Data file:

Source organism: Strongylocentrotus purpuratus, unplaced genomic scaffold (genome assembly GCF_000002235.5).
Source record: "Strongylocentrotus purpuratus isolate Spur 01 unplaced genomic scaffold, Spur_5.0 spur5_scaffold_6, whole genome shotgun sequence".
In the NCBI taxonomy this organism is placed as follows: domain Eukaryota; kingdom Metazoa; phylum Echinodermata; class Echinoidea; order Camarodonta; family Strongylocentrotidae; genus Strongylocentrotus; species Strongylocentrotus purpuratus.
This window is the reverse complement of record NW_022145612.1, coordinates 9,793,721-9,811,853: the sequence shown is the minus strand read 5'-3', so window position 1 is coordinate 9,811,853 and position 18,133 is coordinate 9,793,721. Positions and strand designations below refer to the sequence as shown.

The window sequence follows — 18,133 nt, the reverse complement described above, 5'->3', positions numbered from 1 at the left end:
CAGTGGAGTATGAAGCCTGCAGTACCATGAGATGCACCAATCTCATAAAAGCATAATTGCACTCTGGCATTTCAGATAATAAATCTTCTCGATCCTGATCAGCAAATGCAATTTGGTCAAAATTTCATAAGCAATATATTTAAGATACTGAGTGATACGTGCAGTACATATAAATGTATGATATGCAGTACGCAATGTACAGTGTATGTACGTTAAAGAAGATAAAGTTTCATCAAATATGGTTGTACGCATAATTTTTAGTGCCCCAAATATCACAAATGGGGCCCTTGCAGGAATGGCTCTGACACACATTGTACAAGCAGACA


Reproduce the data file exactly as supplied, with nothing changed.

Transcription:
Source organism: Strongylocentrotus purpuratus, unplaced genomic scaffold (genome assembly GCF_000002235.5).
Source record: "Strongylocentrotus purpuratus isolate Spur 01 unplaced genomic scaffold, Spur_5.0 spur5_scaffold_6, whole genome shotgun sequence".
In the NCBI taxonomy this organism is placed as follows: domain Eukaryota; kingdom Metazoa; phylum Echinodermata; class Echinoidea; order Camarodonta; family Strongylocentrotidae; genus Strongylocentrotus; species Strongylocentrotus purpuratus.
This window is the reverse complement of record NW_022145612.1, coordinates 9,793,721-9,811,853: the sequence shown is the minus strand read 5'-3', so window position 1 is coordinate 9,811,853 and position 18,133 is coordinate 9,793,721. Positions and strand designations below refer to the sequence as shown.

The window sequence follows — 18,133 nt, the reverse complement described above, 5'->3', positions numbered from 1 at the left end:
CAGTGGAGTATGAAGCCTGCAGTACCATGAGATGCACCAATCTCATAAAAGCATAATTGCACTCTGGCATTTCAGATAATAAATCTTCTCGATCCTGATCAGCAAATGCAATTTGGTCAAAATTTCATAAGCAATATATTTAAGATACTGAGTGATACGTGCAGTACATATAAATGTATGATATGCAGTACGCAATGTACAGTGTATGTACGTTAAAGAAGATAAAGTTTCATCAAATATGGTTGTACGCATAATTTTTAGTGCCCCAAATATCACAAATGGGGCCCTTGCAGGAATGGCTCTGACACACATTGTACAAGCAGACA